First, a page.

* Latest in a series of periodic stories on how the COVID-19 pandemic has impacted Cal athletes in different sports


Madison Necochea doesn't expect to change the world. Maybe just her little corner of it.

The Cal junior rower is taking an active role in supporting the Black Lives Matter movement and, tied in with that, is encouraging young people to register to vote.

“I just believe if we want to change things, like maybe how our justice system works or how it does not work, the best way to do it right now, in this moment, is to vote because this election coming up in November is so important to our democracy,” she explained.

For Necochea (rhymes with ricochet), the opportunity to pursue these social agendas came with the COVID-19 pandemic shutdown. But the impetus was George Floyd’s killing by a Minneapolis police officer on May 25.

“For one, I think the Black Lives Matter movement is important just because Black lives do matter. And that is something along with the pandemic that has also threatened our country,” she said.

“It was important to me, not only being a citizen of my broader community, but also being on the rowing team that I made sure we were able to speak out about what happened. Historically, our sport has not been very diverse. I think we need to open it up for more diversity and we need to have maybe a more inclusive environment.”

While her voter registration push has primarily consisted so far of talking with Cal crew teammates and putting up a poll on the team’s Facebook group to gauge their level of political participation, Necochea has gone farther in efforts to boost the BLM cause, as she explains in the video below.

She helped draft a statement from the Cal team, which recognizes Cal’s decades-old legacy of social protest.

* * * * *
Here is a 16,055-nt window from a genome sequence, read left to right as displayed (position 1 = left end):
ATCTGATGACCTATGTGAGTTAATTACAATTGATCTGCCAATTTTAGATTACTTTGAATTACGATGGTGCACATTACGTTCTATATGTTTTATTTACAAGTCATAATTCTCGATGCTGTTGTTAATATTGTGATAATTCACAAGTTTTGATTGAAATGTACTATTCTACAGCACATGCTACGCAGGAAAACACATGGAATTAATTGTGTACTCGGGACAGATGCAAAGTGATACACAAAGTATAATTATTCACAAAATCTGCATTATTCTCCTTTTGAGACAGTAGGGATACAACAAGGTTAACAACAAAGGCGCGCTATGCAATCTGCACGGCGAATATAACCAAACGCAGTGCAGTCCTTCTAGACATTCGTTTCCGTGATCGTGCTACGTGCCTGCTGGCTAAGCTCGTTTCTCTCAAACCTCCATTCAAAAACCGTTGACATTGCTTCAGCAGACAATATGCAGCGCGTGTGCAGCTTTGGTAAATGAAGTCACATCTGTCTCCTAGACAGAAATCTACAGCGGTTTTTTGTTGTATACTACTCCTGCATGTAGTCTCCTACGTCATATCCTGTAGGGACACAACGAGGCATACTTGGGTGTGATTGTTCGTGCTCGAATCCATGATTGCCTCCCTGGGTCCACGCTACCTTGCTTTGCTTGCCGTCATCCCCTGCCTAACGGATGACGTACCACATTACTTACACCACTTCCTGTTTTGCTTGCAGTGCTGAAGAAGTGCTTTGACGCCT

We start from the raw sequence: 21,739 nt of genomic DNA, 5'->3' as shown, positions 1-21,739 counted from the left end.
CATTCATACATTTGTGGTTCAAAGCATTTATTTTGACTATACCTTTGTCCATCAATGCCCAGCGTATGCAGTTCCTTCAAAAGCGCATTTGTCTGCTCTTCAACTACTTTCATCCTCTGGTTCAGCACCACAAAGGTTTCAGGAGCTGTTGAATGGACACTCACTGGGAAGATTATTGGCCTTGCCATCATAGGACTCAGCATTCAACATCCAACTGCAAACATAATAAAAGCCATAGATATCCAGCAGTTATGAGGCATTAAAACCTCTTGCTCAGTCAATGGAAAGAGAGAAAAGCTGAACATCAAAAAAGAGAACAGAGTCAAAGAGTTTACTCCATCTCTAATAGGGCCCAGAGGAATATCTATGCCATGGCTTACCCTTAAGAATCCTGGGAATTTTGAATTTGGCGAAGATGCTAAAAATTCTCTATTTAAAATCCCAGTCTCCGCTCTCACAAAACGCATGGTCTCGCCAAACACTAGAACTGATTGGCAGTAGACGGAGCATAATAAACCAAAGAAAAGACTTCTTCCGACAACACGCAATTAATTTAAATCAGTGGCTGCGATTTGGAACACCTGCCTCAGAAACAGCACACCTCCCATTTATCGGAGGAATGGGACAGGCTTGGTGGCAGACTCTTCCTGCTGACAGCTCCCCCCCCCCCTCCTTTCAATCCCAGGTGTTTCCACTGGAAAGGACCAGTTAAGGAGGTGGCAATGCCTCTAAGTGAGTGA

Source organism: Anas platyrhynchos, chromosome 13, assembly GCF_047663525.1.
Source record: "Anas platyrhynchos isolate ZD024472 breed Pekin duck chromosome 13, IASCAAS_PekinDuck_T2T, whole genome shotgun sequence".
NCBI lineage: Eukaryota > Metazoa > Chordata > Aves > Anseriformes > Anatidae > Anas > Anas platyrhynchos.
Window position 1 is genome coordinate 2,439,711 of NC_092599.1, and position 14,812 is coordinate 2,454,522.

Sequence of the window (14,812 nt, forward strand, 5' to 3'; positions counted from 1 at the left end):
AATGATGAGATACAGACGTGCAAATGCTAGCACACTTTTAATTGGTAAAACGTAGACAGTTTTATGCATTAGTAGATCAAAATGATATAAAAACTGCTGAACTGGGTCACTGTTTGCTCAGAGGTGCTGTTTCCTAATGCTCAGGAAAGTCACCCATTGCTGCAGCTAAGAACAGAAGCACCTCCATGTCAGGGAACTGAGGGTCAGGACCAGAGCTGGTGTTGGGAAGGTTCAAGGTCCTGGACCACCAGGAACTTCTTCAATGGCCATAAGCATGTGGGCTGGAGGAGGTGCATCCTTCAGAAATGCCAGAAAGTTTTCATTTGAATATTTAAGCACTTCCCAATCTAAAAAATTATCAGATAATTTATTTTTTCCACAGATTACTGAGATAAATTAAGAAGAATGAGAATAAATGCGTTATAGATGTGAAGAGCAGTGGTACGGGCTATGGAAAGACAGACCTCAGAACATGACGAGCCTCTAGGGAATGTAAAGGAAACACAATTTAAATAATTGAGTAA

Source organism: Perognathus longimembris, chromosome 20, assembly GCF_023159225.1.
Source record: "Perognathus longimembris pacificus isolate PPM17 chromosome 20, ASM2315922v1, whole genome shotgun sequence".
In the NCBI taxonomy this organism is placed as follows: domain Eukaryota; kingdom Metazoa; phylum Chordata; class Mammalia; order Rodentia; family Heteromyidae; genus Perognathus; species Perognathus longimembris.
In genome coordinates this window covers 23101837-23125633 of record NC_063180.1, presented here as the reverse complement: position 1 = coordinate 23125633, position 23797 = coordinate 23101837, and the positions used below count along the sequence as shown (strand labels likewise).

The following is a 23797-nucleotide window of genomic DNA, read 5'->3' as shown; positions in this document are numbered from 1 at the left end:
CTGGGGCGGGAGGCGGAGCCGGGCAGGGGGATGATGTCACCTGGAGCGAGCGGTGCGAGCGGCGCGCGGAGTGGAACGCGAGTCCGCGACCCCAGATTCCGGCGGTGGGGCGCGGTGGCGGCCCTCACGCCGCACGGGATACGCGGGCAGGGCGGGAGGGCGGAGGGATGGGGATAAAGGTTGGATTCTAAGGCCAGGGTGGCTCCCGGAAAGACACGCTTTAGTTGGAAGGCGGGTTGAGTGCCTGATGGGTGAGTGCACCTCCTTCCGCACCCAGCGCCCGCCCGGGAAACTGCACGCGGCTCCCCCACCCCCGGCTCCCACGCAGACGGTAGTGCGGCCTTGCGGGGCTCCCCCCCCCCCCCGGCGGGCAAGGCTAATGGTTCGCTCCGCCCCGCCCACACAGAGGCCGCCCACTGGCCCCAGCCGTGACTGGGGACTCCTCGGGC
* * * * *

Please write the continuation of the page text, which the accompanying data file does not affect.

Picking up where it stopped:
“We acknowledge being part of a university that has historically been a catalyst for change, especially in times when justice and civil rights are threatened,” the statement says. “As current athletes on the team, we are committed to honoring our differences, taking action and making space for those who must be heard in the Cal Athletics and the wide Cal community.”

Here is the full statement: 

The Cal women's crew letter to their community

At the same time, Necochea felt the need to do something when the sport’s national governing body issued a statement in response to Floyd’s killing that she felt was inadequate.

“US Rowing put out this extremely tone-deaf and disappointing letter, basically saying, `We don’t know what we’re going to do,’ “ Necochea said. “It was frustrating given that our sport has such a large lack of diversity.”

So she joined with several Cal women’s rowing alums to create a letter for anyone in the sport to sign and send to the organization’s board of directors.

“We had a few demands, basically just saying they hire a more diverse staff, they put money toward diversity initiatives or money toward rowing clubs in socio-economically disadvantaged neighborhoods,” she explained. “A few days after we had sent out those letters en masse, they released a new statement that was much more appropriate.”